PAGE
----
In a report released this month, these residential-construction experts said the downsizing tendencies of aging baby boomers, soaring home prices in much of the country and a fundamental change in consumer tastes will dampen future demand for ever-larger homes.

http://www.mercurynews.com/realestatenews/ci_5349031

Jennifer said...

Sixty percent!?!? Yeesh. One of the things I miss the most when my husband is gone is the comforting proximity at night. I think I have one friend who revels in the extra bed space, but she constitutes a pretty small minority.

I would, however, be all for my own personal dressing room where my clothes wouldn't have to share space. It would be mine, all MINE! Not that I've thought about this.

Maxine Weiss said...

The 1970s Valerie Taylor lesbo novel: "A World Without Men"

Peace, Maxine

Maxine Weiss said...

"The Sex Room"---Althouse

Why do I keep thinking that "Converted Frat House" ???

...and how during the tour, you didn't visit the upstairs because there were things they didn't want you to see.

Hmmm.

Peace, Maxine

Peter Palladas said...

I invented a fine porn film once - two people settling down to their PCs having great, great on-line sex. Blah, blah, blah...all the usual stuff.

Then they stand up lust fully satiated, log-off, leave their respective rooms...and join each other in the dining room for marital supper.

My friend Margo says the film's been made already.

HaloJonesFan said...

Peter: I actually read a sci-fi short story that was the inverse; two people who hate each other in person sit down at neighboring PCs and log in to a virtual-reality system where they're lovers. (the idea being that they've so completely separated their online personas from the real-world persona that they can hate the latter and love the former.)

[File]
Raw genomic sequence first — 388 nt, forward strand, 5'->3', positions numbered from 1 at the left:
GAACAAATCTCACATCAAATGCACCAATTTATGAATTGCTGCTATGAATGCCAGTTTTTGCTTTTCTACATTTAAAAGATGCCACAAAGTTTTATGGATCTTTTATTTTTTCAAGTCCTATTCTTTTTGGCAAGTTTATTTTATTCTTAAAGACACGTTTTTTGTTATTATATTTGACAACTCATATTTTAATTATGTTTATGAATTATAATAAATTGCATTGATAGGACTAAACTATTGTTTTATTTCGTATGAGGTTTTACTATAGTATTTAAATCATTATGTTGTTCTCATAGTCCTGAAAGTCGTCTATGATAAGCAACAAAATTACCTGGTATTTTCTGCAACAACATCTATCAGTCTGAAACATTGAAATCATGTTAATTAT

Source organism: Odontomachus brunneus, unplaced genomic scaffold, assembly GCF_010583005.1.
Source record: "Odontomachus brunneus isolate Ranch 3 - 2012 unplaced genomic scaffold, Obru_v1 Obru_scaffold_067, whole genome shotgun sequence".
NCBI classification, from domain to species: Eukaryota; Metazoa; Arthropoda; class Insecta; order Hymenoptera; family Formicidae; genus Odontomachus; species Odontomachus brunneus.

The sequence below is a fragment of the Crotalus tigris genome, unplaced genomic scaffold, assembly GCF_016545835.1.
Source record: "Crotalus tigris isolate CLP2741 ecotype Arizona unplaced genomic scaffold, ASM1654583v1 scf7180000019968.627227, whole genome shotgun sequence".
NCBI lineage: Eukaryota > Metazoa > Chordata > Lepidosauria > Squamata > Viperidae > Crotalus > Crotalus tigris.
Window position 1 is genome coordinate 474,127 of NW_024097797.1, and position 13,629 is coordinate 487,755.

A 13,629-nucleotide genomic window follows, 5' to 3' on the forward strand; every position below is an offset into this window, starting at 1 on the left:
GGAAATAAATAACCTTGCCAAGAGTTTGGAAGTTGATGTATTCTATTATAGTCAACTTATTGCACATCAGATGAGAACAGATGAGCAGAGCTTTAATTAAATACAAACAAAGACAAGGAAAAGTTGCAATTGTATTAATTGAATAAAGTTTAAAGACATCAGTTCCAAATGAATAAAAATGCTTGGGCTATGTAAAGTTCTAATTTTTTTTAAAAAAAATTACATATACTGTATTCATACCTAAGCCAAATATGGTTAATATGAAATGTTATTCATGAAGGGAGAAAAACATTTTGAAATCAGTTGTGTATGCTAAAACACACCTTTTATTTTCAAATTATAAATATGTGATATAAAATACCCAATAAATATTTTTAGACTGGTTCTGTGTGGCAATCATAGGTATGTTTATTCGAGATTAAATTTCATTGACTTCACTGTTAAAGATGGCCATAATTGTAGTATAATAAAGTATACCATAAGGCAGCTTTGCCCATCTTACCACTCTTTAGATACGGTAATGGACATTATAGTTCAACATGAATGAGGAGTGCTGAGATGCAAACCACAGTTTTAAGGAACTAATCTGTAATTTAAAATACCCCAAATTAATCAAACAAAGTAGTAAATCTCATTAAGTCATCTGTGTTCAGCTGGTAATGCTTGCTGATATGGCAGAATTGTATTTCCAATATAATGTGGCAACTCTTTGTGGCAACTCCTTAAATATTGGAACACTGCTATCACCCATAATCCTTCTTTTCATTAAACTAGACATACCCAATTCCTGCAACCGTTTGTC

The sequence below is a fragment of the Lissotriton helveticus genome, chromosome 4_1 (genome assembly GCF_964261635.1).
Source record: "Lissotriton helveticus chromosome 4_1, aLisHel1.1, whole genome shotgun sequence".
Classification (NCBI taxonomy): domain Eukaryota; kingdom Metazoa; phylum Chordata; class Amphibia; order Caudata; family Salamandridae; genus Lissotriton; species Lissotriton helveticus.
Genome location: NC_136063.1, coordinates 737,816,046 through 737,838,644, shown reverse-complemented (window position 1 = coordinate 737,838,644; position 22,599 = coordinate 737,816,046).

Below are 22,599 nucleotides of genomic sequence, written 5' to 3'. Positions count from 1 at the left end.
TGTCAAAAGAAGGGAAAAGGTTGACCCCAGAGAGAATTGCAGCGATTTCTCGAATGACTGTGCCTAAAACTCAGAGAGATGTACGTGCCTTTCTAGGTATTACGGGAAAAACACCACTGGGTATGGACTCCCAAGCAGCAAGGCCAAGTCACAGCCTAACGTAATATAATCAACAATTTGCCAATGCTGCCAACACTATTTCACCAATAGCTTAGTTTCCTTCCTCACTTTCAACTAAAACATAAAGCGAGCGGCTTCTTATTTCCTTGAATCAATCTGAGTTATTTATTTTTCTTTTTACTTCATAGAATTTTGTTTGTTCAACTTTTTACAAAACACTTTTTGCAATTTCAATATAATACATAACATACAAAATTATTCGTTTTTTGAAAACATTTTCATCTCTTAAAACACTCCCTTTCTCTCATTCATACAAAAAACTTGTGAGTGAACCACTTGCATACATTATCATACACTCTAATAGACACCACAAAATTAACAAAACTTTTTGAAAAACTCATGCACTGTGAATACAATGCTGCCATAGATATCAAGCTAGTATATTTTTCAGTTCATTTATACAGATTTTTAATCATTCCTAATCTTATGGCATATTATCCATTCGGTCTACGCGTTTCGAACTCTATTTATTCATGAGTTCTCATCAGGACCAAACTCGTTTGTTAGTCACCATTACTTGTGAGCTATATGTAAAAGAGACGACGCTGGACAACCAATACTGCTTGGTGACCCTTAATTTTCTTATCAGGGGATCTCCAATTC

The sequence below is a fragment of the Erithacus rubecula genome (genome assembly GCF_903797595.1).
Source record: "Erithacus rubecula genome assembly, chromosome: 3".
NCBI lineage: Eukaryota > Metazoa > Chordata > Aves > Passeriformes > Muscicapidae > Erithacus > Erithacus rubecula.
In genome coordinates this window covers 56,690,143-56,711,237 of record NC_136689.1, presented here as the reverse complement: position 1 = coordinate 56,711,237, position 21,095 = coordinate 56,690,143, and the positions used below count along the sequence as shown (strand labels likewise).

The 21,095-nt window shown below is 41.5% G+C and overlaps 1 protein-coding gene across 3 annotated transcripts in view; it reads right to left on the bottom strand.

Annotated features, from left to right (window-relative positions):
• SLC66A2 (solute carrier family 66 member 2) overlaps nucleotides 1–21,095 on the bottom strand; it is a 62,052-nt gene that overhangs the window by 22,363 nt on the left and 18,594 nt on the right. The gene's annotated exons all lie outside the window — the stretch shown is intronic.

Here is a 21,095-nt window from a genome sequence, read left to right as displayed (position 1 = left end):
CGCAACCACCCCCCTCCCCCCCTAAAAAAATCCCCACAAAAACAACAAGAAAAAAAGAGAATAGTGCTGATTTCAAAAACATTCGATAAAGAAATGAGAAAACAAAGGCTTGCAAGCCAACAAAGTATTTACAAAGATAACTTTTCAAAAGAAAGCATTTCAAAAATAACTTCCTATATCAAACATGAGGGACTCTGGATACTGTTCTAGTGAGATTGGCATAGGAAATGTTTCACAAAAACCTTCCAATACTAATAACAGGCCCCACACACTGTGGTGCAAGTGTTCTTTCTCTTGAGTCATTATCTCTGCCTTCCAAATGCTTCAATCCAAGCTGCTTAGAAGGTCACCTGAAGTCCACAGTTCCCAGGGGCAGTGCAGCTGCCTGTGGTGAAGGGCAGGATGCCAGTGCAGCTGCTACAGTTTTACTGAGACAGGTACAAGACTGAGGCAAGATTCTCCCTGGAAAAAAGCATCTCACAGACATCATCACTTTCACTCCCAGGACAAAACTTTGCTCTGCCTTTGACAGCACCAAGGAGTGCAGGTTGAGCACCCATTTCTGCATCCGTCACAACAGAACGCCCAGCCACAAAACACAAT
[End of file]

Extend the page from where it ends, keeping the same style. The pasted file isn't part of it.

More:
Oligonicella said...

The husband can be tucked away in a rather tiny room.

Yes. Of course. That would be because women deserve more room than men?

No thanks. Give me as big a room as you get. I don't need it for clothes or make up. I'll set up my computers and hobby tables in there.

Ann Althouse said...

If you're going to put hobby crap in the bedroom, you damned well better have a separate bedroom. That's not good for a sleep place. Set up a separate hobby/tech room. If you need a computer in your snug little bunk, use a laptop.

BrianOfAtlanta said...

Separate beds? What's my wife supposed to do with her cold feet at night?

peter hoh said...

Hobby crap in the bedroom: girl repellent.

Bruce Hayden said...

I kinda like the idea. Nothing drives me crazier than having to get all the pillows on the bed just right every morning. For me, as a guy, pillows are for sleeping. But for some/many women, they also seem decorative. So, you have to remove all those pillows, plus all the extra layers of coverings, before going to bed, then restoring them in the morning. For me, as a guy, a silly waste of time. Fine, if she wants to do all the work, but what happens if I sleep in later (and that isn't hard, when your SO gets up at 4 a.m.)?

At a minimum, I would think that separate dressing, bathing, etc. areas are almost a necessity. But separate suites makes some sense too.

The trend is likely to persist because as the Baby Boom generation ages, there will be more and more issues that affect each other's sleep, whether they be snoring, health, or just different rhythms.

Hey said...

"Snug" was the best and funniest line I've ever seen from Ann. Simply awesome.

This issue just highlights the age of those involved. In the bloom of youth sleeping together all tangled up is one of the benefits. Plus you should be VERY tired when you fall asleep, but if someone does wake up then having your partner right there is always good.

Bathing and dressing separately... missing out on so much. Showers together are wonderful, if not the fastest thing in the world.